The buzz is good so far on the Nantucket Wine Festival.
The wine and food at the Gala last night was larger than ever, spilling over into the Brant Point Grill bar for the first time. The crowd was a good mix of local vs. visitors, maybe two-thirds local – one benefit to holding the Gala on Thursday night instead of the weekend, a fact not lost on the NWF organizers who strive first to please the hometown audience.
Founder Denis Toner told me that “we sold out most of our events at a record clip; that’s good news for us and good news for the island.”
Winemakers said that the guests in general had well educated palates, and were there to look for new wines to taste and buy – a winemaker’s dream.
Between last night’s Gala and the weekend Grand Tastings, Denis says that the festival has “way more food than we’ve ever had, including foie gras, oysters, multiple cheese vendors, artisan breads, specialty oils, custom smoked meats, and caviar. Denis reported that there were more chefs than ever at last night’s Gala, and they came from all over the country.
But Denis seems most proud of the twelve winemakers from Bordeaux, among the very best wines in Bordeaux.
The number of associated wine luncheons and dinners in island restaurants during the festival has greatly increased in the past several years, with more this year than ever before, most on Friday. Festival organizers have purposely not scheduled a major event on Friday night to leave it open for island restaurant owners to benefit financially from the influx of epicureans to the island.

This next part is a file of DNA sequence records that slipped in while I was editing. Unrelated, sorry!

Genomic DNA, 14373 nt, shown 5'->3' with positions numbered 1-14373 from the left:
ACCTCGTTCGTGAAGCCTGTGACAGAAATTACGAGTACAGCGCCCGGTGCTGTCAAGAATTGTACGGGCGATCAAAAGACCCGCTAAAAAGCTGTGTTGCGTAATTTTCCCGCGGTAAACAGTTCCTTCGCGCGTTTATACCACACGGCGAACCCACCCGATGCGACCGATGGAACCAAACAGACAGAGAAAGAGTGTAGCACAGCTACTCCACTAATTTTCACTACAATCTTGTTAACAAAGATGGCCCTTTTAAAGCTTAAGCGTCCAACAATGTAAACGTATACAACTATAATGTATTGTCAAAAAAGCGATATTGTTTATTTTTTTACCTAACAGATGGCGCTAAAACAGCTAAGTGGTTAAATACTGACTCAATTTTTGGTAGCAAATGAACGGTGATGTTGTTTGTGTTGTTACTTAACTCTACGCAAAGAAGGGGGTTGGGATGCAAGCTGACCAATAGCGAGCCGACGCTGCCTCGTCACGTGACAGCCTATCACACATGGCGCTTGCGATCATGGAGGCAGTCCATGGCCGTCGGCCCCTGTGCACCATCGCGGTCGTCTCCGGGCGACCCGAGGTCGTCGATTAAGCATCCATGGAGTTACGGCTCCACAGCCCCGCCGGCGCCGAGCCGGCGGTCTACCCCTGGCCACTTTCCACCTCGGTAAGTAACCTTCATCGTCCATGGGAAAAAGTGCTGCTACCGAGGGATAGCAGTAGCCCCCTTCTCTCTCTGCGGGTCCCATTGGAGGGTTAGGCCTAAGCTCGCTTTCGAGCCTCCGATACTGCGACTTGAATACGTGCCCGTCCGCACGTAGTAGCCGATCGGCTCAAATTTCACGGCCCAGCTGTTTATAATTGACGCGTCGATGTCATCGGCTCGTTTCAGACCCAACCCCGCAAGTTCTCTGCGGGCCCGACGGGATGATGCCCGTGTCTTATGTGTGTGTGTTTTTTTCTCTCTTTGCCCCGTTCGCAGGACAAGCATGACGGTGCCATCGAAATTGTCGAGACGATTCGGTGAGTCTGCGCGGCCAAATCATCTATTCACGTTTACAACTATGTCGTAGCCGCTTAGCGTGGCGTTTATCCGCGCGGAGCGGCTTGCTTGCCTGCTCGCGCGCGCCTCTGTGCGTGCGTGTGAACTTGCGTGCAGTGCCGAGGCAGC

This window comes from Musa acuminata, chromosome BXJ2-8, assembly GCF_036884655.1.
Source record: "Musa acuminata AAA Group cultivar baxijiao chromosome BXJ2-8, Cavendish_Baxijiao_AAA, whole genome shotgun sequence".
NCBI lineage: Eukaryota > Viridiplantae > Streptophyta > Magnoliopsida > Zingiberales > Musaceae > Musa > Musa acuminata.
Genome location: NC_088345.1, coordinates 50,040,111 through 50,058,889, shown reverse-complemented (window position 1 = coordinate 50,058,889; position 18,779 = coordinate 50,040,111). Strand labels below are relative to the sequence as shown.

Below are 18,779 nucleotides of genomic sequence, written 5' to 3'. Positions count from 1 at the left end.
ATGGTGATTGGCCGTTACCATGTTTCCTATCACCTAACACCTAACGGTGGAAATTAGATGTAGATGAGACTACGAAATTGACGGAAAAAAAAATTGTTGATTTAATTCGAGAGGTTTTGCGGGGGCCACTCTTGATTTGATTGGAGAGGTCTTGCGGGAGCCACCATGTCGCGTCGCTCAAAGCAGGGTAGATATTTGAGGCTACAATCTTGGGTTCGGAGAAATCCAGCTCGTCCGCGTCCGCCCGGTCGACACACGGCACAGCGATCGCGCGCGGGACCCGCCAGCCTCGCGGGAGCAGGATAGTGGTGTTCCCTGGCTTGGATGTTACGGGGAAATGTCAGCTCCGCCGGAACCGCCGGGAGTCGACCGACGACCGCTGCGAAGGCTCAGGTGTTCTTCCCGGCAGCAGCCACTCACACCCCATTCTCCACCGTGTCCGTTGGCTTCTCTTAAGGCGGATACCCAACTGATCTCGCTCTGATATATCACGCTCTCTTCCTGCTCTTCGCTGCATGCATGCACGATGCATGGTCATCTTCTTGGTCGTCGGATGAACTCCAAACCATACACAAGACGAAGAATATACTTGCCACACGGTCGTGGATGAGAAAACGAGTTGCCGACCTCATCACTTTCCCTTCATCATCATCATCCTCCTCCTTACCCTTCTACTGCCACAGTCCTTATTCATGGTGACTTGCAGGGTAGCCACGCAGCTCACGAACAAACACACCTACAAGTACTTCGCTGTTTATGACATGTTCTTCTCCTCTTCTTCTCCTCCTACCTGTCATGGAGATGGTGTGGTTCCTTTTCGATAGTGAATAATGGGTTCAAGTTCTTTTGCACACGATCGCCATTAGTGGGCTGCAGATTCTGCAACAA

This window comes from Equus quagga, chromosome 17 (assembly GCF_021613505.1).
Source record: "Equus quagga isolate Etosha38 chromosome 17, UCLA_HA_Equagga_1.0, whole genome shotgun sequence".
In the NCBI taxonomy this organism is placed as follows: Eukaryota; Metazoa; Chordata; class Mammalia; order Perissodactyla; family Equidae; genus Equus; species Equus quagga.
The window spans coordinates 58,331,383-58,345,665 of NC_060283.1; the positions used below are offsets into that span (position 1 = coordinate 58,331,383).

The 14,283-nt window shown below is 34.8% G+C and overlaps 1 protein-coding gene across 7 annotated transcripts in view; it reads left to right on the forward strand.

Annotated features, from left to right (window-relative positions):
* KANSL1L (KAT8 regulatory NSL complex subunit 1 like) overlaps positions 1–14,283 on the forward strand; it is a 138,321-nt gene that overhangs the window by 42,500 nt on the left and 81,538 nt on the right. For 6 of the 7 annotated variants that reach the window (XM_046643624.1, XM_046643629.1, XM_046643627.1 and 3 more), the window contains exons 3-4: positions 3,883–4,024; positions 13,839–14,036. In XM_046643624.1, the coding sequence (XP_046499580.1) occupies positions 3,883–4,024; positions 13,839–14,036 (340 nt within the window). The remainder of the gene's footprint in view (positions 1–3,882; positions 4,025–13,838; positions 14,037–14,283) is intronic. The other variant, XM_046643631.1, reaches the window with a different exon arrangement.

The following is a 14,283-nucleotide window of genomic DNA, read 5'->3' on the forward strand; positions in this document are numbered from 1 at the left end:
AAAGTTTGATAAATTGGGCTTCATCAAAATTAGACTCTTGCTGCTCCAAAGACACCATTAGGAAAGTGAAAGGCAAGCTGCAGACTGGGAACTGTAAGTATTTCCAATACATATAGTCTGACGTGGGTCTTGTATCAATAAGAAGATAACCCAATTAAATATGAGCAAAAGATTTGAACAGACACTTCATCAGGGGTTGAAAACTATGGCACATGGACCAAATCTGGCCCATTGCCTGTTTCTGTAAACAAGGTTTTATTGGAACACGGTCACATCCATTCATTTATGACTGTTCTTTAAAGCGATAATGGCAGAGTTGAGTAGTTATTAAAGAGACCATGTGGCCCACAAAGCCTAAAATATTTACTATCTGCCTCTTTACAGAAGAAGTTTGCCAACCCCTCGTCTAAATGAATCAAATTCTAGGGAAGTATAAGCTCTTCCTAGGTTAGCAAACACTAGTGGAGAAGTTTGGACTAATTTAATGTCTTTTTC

Denis is happy to see the island restaurants becoming a major part of the attraction of the festival to bring such a large and appreciative audience to the island, at what would normally be a sleepy May week on Nantucket. Says Denis, “Nantucket is known as a gastronomic destination. We have many great restaurants, and I always say that it’s comparable to the east side of Manhattan in density and number. The Wine Festival jump-starts the economy, and we’re very please about that.”
Denis notes that this year, the festival presents the greatest array of winemakers to date, with more than 200 wineries, some of which make only 300 or 400 cases. “You’ll get to taste some of the little treasures of California that you never see here. For example, whoever heard of Shibumi Knoll Vineyards, when in fact, they have the highest rated chardonnay from Robert Parker, and they only make something like 100 cases a year.” Why, I asked. “They like it here.”
And that’s what I see and hear when I’m walking the aisles with Amanda. When we stop to chat with the people we don’t know, they either profess a love for this festival above all other wine and food festivals, or they’re here for the first time like the lovely couple we met last night from Key West who told us “it was their first Nantucket Wine Festival, but it will not be their last.”